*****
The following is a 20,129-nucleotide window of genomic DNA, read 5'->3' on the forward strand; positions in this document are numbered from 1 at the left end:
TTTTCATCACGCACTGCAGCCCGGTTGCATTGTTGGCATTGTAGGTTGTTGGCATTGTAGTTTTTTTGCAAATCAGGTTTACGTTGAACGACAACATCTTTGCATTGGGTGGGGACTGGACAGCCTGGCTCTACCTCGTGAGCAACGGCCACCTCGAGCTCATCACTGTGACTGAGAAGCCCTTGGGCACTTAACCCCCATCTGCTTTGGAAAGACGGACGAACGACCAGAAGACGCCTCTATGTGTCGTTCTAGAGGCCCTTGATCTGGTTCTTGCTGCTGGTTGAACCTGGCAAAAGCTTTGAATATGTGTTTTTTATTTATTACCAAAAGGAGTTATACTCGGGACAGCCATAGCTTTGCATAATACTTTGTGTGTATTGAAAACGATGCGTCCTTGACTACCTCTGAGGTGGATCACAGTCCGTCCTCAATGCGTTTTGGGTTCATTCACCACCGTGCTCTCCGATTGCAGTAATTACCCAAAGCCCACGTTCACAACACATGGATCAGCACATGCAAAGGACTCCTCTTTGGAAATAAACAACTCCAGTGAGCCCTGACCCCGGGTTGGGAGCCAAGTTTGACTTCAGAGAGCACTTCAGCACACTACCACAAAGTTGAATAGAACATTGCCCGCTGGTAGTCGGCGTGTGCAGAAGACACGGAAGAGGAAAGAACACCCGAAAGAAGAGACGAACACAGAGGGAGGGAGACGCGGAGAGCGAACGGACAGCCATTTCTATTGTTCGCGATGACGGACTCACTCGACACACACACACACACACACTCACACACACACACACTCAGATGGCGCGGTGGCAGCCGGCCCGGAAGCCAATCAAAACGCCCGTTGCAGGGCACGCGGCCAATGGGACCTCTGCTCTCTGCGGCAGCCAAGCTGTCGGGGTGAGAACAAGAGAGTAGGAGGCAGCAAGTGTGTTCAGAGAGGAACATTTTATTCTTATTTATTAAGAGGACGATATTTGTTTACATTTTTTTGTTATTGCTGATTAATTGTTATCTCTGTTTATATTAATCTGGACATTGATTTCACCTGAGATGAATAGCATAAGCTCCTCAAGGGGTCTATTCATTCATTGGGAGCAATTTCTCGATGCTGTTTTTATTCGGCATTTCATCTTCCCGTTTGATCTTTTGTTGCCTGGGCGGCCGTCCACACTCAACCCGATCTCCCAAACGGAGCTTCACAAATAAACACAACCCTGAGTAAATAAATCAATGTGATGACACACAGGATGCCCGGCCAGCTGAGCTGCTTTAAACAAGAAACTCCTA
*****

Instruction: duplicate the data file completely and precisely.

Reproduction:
The following is a 20,129-nucleotide window of genomic DNA, read 5'->3' on the forward strand; positions in this document are numbered from 1 at the left end:
TTTTCATCACGCACTGCAGCCCGGTTGCATTGTTGGCATTGTAGGTTGTTGGCATTGTAGTTTTTTTGCAAATCAGGTTTACGTTGAACGACAACATCTTTGCATTGGGTGGGGACTGGACAGCCTGGCTCTACCTCGTGAGCAACGGCCACCTCGAGCTCATCACTGTGACTGAGAAGCCCTTGGGCACTTAACCCCCATCTGCTTTGGAAAGACGGACGAACGACCAGAAGACGCCTCTATGTGTCGTTCTAGAGGCCCTTGATCTGGTTCTTGCTGCTGGTTGAACCTGGCAAAAGCTTTGAATATGTGTTTTTTATTTATTACCAAAAGGAGTTATACTCGGGACAGCCATAGCTTTGCATAATACTTTGTGTGTATTGAAAACGATGCGTCCTTGACTACCTCTGAGGTGGATCACAGTCCGTCCTCAATGCGTTTTGGGTTCATTCACCACCGTGCTCTCCGATTGCAGTAATTACCCAAAGCCCACGTTCACAACACATGGATCAGCACATGCAAAGGACTCCTCTTTGGAAATAAACAACTCCAGTGAGCCCTGACCCCGGGTTGGGAGCCAAGTTTGACTTCAGAGAGCACTTCAGCACACTACCACAAAGTTGAATAGAACATTGCCCGCTGGTAGTCGGCGTGTGCAGAAGACACGGAAGAGGAAAGAACACCCGAAAGAAGAGACGAACACAGAGGGAGGGAGACGCGGAGAGCGAACGGACAGCCATTTCTATTGTTCGCGATGACGGACTCACTCGACACACACACACACACACACTCACACACACACACACTCAGATGGCGCGGTGGCAGCCGGCCCGGAAGCCAATCAAAACGCCCGTTGCAGGGCACGCGGCCAATGGGACCTCTGCTCTCTGCGGCAGCCAAGCTGTCGGGGTGAGAACAAGAGAGTAGGAGGCAGCAAGTGTGTTCAGAGAGGAACATTTTATTCTTATTTATTAAGAGGACGATATTTGTTTACATTTTTTTGTTATTGCTGATTAATTGTTATCTCTGTTTATATTAATCTGGACATTGATTTCACCTGAGATGAATAGCATAAGCTCCTCAAGGGGTCTATTCATTCATTGGGAGCAATTTCTCGATGCTGTTTTTATTCGGCATTTCATCTTCCCGTTTGATCTTTTGTTGCCTGGGCGGCCGTCCACACTCAACCCGATCTCCCAAACGGAGCTTCACAAATAAACACAACCCTGAGTAAATAAATCAATGTGATGACACACAGGATGCCCGGCCAGCTGAGCTGCTTTAAACAAGAAACTCCTA